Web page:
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HomeAnswersInfertilityestradiolI am four weeks and four days pregnant. Yet, my estradiol levels are not increasing. Why?

Should I be worried about my stable estradiol levels during the fourth month of pregnancy, as I had recurrent miscarriages in the past?

The following is an actual conversation between an iCliniq user and a doctor that has been reviewed and published as a Premium Q&A.

Answered by

Dr. Sameer Kumar

Medically reviewed by

iCliniq medical review team

Published At January 28, 2023
Reviewed AtJanuary 30, 2023

Patient's Query

Hello doctor,

I am four weeks and four days pregnant and have had recurrent miscarriages. I had three blood tests for hCG this week. The first was 76 mIU/mL, the second was 223 mIU/mL, and the third was 596 mIU/mL, all within 48 hours of each other. I am on progesterone 200 mg vaginally per day. My concern is that my estradiol levels do not seem to be increasing. I have been testing my hormone levels, and my progesterone has stayed pretty consistent since being on the supplement, but the estradiol seems all over the place. My levels are around 200 to 250 pg/mL and have been that way since I tested positive. Is this normal or an indication of a potential problem?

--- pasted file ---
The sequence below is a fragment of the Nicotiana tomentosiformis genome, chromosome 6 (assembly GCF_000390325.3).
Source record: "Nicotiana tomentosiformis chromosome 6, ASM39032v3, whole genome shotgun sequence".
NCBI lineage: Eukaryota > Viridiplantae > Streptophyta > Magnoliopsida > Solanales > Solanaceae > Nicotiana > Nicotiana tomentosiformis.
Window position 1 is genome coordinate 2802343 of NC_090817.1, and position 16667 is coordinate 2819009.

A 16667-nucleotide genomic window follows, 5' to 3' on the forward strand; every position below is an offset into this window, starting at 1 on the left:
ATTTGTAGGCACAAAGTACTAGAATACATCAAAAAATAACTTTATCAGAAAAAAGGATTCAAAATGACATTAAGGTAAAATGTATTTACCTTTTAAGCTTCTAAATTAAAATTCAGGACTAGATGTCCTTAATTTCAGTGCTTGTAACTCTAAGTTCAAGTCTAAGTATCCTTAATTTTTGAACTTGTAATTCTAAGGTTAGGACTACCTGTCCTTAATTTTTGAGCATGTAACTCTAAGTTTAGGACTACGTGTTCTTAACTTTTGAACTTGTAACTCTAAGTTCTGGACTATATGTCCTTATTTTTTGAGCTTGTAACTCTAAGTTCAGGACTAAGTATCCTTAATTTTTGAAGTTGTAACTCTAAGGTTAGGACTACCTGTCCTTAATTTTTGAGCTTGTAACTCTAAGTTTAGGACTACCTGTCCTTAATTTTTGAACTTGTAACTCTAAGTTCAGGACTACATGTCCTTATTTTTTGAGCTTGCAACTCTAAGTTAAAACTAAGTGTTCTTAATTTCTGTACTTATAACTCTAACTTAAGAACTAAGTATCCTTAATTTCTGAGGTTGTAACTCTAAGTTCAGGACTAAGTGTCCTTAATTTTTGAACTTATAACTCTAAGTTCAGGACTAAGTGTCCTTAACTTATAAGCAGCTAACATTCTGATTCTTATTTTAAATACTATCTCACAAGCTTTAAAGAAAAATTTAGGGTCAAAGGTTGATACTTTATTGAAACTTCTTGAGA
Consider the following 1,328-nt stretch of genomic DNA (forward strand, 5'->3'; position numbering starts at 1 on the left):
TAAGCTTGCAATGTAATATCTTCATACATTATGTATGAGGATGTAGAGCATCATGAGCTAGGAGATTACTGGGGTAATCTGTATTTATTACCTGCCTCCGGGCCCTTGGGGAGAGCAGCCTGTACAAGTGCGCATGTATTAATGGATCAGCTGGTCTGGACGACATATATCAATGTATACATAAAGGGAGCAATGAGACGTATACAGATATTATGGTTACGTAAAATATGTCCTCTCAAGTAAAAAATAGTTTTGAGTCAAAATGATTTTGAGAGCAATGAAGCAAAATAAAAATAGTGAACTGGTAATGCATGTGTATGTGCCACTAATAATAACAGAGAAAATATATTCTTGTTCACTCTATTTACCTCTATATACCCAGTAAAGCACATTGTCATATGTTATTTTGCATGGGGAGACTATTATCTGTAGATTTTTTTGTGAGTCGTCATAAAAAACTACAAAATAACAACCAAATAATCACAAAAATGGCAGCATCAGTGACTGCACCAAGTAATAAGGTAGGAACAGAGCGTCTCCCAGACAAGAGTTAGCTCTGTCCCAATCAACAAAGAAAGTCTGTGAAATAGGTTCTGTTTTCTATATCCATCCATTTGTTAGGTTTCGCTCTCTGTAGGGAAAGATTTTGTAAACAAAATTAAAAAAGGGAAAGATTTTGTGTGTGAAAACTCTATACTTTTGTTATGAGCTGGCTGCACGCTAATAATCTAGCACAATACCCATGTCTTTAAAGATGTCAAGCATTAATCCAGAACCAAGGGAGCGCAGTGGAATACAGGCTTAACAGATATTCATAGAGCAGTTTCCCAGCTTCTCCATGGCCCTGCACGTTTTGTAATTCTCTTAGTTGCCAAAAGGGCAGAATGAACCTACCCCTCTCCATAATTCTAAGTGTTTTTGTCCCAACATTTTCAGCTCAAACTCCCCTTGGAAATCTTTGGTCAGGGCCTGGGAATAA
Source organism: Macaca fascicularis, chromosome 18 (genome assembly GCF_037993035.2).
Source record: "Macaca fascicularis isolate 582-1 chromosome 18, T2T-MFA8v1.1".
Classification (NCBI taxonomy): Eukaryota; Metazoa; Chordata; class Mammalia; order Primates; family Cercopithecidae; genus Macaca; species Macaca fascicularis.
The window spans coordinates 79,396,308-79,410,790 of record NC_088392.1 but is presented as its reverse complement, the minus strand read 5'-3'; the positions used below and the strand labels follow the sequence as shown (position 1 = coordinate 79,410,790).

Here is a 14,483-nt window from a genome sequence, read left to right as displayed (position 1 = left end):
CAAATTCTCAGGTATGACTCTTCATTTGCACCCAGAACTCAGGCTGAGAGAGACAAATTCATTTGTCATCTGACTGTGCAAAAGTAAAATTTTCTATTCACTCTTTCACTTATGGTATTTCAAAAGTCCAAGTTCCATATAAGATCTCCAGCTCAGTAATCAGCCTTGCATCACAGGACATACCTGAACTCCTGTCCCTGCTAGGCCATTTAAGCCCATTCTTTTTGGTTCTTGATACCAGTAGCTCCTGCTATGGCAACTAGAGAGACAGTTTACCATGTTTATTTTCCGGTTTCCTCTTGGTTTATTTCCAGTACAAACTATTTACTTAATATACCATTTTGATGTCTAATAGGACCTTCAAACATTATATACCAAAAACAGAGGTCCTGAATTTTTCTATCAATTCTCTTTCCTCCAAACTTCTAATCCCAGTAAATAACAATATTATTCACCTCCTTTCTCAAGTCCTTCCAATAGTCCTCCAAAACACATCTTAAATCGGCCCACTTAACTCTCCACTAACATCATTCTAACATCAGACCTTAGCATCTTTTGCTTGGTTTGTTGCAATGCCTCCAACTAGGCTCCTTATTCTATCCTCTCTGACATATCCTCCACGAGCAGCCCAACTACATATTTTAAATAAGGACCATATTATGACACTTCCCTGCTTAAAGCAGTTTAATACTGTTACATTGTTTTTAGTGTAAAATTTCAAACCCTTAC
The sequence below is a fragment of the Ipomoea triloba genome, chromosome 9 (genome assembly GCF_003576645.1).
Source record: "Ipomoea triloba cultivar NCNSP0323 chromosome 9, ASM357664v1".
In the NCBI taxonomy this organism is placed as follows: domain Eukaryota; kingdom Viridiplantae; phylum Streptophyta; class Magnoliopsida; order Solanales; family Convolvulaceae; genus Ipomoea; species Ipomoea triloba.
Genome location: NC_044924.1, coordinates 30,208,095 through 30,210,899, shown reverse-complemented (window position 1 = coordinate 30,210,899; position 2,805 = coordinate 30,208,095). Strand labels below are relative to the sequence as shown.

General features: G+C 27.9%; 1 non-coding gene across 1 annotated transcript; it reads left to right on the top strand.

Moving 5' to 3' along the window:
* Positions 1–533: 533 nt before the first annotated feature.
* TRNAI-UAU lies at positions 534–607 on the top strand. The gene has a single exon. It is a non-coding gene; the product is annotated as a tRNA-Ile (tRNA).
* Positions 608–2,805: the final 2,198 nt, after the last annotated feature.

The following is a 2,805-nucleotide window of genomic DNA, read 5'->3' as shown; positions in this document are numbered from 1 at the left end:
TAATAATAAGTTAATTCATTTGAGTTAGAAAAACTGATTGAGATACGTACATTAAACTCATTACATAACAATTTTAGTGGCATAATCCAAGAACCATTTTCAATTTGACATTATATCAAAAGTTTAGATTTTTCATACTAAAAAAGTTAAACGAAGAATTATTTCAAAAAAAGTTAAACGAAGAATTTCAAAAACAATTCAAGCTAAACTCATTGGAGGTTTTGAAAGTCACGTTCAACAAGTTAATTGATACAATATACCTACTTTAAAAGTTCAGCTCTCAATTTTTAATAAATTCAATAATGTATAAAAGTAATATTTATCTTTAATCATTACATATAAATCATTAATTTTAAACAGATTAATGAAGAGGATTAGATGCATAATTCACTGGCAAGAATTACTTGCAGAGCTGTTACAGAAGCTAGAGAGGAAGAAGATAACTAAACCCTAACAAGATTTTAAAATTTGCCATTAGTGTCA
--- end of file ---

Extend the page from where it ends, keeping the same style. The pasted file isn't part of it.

Thank you.

Answered by Dr. Sameer Kumar

Hello,

Welcome to icliniq.com.

There has been a rise of 63 percent above in each hCG (human chorionic gonadotrophin) value done after 48 hrs each, which confirms a viable pregnancy and that you are progressing naturally. Estriol levels tend to lower with increasing weeks, and the hCG levels serve as a marker for viability which is fine in your case.

Thank you.

Patient's Query

Hello doctor,

Since I am so early, I thought it would still be estradiol instead of estriol, and everything I saw said they were supposed to increase. Is there a “normal” range of estradiol levels at this point?

Thank you.

Answered by Dr. Sameer Kumar

Hello,

Welcome back to icliniq.com.

Estrogen plays a role in initiating an LH (luteinizing hormone) surge before ovulation and also have been known to play a role in better endometrialization and implantation. Still, as the pregnancy grows, the early placenta starts secreting hCG (human chorionic gonadotrophin), which is adequate to maintain the pregnancy, and progesterones secreted by corpus luteum, which, if more than 21 to 40 ng/dl, is considered healthy for developing pregnancy. Although estrogen levels in normal, natural cycles reach 300 to 400 pg/ml before ovulation, a study on donor cycles revealed that the E2 (estradiol) requirement for embryo implantation is low (less than 100 pg/ml). But high peak estriol levels have been associated with lower implantation rates and a higher rate of miscarriages. Hence high estriol levels are not considered good in clinical practice. However, studies are still correlating the rising estradiol levels during pregnancy to viability and healthy progression of pregnancy, but no definite conclusion has been drawn yet.

In clinical practice, HCG support is offered until seven weeks of gestation and followed by progesterone support once the fetal heartbeat arrives to support the pregnancy further.

Hope this helps.

Thank you.

Same symptoms don't mean you have the same problem. Consult a doctor now!

Dr. Sameer Kumar
Dr. Sameer Kumar

Obstetrics and Gynecology

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